3. Social Networks

Facebook isn’t just for bragging about your grand-kids or keeping up with high school classmates. It can also be a great place to find support and encouragement when you’re feeling down. Although some have reported feeling worse about their life after looking at all the awesome things happening in other people’s lives, social networks, like Facebook or Twitter, are also known for garnering huge, positive responses to people in need.

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In fact, there’s a new social network underway that will cater to people fighting depression and anxiety. The site will give users a way to work through their issues using cognitive behavioral therapy principles to help turn negative patterns of thinking into more productive ways of viewing the world.

4. There’s an App for That

Believe it or not, there are several apps that target anxiety and depression—and the best part is you can use them on the go. Worry Watch is an app that helps you manage anxiety through journaling. Users write down their worries and then review them later to see what the actual outcome was. The practice helps put worries in perspective and minimize their frequency.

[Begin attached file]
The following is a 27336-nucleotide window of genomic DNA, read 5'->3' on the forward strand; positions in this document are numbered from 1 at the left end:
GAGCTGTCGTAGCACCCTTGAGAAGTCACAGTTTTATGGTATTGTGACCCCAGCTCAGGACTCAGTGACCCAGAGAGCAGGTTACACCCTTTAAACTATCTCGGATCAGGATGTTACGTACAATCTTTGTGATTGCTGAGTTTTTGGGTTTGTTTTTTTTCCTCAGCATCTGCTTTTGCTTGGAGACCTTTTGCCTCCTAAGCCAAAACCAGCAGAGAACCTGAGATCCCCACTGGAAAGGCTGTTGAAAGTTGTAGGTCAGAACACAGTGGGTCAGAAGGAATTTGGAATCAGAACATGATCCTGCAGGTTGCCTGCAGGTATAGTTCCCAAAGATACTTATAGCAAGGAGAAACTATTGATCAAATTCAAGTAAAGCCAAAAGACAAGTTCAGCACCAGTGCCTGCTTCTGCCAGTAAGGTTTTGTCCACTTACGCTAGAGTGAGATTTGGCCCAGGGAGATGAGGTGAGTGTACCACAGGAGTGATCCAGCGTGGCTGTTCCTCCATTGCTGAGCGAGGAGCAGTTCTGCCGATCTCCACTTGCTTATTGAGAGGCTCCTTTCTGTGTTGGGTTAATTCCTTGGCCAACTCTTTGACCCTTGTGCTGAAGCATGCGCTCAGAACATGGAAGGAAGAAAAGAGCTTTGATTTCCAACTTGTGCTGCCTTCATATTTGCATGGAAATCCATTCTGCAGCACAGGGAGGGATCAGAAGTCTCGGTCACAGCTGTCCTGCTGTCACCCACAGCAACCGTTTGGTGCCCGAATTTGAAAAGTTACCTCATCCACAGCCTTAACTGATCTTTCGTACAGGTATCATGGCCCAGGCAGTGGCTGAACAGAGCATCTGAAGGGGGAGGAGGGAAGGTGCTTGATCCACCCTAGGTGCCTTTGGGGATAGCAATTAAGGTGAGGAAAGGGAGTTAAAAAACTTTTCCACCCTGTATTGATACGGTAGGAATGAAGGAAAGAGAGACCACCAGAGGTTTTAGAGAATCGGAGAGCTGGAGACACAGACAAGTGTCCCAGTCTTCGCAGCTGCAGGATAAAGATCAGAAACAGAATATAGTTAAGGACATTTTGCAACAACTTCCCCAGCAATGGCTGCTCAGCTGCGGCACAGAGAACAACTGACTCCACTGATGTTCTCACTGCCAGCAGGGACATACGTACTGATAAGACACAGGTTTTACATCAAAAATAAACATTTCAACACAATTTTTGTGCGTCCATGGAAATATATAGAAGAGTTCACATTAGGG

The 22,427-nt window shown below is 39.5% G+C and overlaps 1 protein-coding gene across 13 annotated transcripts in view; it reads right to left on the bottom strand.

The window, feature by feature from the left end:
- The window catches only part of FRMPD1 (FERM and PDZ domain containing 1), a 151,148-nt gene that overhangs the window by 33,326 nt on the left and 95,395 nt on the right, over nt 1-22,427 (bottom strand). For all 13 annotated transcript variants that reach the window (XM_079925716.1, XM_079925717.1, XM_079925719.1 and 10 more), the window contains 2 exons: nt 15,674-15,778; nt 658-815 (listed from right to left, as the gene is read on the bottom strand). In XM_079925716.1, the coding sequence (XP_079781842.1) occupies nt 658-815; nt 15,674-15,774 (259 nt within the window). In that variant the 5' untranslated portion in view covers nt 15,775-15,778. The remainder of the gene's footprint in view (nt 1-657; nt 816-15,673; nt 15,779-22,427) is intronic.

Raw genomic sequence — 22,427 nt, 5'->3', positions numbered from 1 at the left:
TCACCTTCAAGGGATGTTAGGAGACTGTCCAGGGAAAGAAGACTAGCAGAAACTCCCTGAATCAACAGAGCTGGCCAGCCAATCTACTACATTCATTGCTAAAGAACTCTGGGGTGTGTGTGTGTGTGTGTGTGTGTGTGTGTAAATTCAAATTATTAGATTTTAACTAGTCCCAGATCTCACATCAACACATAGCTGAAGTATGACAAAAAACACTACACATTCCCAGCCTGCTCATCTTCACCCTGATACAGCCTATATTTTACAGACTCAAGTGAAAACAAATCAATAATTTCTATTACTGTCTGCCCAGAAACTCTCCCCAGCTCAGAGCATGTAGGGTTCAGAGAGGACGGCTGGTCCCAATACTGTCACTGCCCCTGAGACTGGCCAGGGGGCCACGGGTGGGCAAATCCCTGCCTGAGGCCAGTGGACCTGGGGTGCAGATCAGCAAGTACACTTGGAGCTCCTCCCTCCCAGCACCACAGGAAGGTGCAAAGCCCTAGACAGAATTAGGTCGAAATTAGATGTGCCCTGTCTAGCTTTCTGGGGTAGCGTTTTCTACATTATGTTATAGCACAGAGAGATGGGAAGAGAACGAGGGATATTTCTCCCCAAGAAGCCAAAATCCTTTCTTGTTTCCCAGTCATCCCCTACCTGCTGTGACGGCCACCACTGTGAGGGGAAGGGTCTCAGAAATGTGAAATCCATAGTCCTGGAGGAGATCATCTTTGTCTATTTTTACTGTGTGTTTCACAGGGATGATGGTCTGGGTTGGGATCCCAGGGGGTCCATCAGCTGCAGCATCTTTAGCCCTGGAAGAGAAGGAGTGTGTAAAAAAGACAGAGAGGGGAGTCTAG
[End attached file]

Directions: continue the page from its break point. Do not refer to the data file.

Mindfulness and meditation have been shown to help with anxiety. Apps like Headspace and Calm provide guided meditations and reminders that help users slow down, take a deep breath, and relax.

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5. Anonymity

Other than the cost, one of the biggest reasons people don’t seek help for anxiety and depression is because they are embarrassed. It’s hard to admit we need help and even harder to ask for it. Online tools and resources that offer self-assessments, self-help tools, and therapeutic exercises can be a less intimidating way to get the help you need. For people who feel uncomfortable reaching out in person, the more anonymous online setting can be the perfect way to find help.

It’s nice to know there are new unexpected ways to deal with bouts of anxious feelings—in addition to any doctor prescribed medications, of course. And the ease, accessibility, and 24/7 availability of online help is a great way to stop worrying and start enjoying more of your life.

Featured photo credit: Rob via flickr.com

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Last Updated on February 15, 2019

7 Tools to Help Keep Track of Goals and Habits Effectively

7 Tools to Help Keep Track of Goals and Habits Effectively

Now that 2011 is well underway and most people have fallen off the bandwagon when it comes to their New Year’s resolutions (myself included), it’s a good time to step back and take an honest look at our habits and the goals that we want to achieve.